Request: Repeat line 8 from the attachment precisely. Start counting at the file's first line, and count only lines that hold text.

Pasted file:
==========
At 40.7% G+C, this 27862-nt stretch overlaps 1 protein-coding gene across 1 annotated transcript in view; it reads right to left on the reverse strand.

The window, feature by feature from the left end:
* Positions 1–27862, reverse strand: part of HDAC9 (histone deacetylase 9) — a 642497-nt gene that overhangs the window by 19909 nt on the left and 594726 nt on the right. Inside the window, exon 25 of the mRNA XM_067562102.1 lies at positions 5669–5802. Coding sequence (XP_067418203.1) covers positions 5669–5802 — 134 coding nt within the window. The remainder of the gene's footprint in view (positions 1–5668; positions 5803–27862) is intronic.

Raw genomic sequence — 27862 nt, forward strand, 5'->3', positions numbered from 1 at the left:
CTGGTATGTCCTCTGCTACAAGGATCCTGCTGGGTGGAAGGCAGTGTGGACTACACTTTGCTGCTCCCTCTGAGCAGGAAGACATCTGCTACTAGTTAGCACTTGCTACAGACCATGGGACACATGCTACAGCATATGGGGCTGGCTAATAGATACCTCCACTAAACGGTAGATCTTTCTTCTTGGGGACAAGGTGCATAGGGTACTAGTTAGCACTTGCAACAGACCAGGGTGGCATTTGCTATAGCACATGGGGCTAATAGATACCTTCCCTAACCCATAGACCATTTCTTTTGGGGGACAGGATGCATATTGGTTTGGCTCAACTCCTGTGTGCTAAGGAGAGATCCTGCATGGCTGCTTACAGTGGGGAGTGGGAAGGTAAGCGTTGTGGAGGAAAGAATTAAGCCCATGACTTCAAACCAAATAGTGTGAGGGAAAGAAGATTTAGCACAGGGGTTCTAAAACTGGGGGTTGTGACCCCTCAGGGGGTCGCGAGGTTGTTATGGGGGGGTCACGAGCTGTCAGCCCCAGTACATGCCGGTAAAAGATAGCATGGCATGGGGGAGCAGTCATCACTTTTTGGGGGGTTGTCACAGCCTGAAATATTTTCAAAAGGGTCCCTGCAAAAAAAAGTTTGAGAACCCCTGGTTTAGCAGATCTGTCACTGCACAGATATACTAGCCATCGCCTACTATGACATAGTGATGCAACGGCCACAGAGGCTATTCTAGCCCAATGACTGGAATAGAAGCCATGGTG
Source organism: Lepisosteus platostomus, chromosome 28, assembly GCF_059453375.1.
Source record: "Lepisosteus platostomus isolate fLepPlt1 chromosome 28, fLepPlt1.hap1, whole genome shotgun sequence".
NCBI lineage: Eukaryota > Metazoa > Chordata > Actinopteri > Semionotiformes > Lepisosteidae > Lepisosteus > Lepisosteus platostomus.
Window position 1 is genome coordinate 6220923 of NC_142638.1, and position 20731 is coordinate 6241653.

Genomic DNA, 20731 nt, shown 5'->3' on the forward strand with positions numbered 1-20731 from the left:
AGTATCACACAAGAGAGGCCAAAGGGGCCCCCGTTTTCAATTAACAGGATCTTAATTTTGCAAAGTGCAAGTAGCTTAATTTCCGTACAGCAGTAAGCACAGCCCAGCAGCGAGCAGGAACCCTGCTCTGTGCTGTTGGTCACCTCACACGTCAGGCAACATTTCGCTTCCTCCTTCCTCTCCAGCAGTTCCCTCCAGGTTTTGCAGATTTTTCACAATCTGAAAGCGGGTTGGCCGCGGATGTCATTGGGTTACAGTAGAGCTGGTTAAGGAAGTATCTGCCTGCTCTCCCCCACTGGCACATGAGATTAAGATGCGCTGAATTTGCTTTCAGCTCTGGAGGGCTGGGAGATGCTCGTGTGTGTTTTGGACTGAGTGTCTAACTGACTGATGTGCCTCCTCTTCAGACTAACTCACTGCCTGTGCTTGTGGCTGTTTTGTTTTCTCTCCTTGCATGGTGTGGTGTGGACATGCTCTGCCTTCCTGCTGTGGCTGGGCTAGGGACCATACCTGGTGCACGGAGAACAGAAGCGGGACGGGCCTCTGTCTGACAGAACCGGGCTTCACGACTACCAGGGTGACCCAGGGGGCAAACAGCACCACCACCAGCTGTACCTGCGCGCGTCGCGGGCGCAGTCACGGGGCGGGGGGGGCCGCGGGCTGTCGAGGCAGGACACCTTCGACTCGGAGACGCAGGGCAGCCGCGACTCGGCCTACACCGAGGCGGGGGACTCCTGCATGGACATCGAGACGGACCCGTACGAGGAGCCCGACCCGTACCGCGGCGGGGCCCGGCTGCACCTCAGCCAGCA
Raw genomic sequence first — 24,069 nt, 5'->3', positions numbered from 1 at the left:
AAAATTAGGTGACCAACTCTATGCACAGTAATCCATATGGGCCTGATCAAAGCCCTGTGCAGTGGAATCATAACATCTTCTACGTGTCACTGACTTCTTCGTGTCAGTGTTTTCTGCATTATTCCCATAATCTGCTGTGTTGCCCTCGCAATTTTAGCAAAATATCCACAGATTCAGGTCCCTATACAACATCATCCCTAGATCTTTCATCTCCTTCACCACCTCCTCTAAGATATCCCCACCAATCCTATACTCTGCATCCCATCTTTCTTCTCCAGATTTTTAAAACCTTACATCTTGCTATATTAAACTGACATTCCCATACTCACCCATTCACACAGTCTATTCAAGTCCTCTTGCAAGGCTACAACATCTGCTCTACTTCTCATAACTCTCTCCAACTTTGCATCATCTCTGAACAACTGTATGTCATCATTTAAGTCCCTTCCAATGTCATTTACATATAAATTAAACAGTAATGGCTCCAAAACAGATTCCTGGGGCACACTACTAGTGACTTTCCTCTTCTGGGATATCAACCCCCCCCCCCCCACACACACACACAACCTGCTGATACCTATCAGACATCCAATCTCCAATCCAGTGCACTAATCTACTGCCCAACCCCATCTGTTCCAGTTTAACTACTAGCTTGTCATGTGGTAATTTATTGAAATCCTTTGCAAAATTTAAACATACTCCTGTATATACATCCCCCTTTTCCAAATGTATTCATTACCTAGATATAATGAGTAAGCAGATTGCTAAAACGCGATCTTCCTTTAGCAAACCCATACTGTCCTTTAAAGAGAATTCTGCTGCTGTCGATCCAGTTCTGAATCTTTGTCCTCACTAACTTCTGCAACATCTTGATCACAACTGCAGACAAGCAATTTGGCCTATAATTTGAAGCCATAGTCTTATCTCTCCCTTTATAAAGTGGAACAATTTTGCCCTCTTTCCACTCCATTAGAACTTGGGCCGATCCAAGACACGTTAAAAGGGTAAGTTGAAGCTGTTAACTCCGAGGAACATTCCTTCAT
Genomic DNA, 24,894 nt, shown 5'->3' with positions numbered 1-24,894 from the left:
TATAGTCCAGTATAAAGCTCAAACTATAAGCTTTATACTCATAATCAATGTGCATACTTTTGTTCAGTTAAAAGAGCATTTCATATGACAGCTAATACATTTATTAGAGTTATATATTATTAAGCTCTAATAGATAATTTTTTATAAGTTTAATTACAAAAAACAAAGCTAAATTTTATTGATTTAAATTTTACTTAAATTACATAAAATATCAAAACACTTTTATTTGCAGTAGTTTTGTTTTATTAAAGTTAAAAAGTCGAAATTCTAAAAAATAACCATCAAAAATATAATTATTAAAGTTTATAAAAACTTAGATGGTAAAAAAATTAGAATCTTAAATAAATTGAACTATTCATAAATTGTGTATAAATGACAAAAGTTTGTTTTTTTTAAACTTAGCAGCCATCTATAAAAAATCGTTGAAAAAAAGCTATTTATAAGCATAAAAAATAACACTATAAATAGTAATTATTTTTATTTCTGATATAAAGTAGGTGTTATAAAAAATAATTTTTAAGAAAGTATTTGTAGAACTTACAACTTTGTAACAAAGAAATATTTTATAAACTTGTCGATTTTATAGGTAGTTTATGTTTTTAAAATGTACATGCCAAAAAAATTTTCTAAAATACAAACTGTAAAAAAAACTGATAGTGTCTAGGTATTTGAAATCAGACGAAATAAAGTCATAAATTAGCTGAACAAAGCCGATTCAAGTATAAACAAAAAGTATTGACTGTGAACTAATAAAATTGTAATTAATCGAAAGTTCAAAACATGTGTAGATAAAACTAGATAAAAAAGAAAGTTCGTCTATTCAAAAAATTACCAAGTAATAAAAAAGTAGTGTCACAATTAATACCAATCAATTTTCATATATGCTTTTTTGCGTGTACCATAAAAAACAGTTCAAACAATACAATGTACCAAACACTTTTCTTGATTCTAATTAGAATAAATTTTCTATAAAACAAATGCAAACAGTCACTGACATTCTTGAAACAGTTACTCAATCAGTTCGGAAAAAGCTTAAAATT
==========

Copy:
NCBI lineage: Eukaryota > Metazoa > Chordata > Actinopteri > Semionotiformes > Lepisosteidae > Lepisosteus > Lepisosteus platostomus.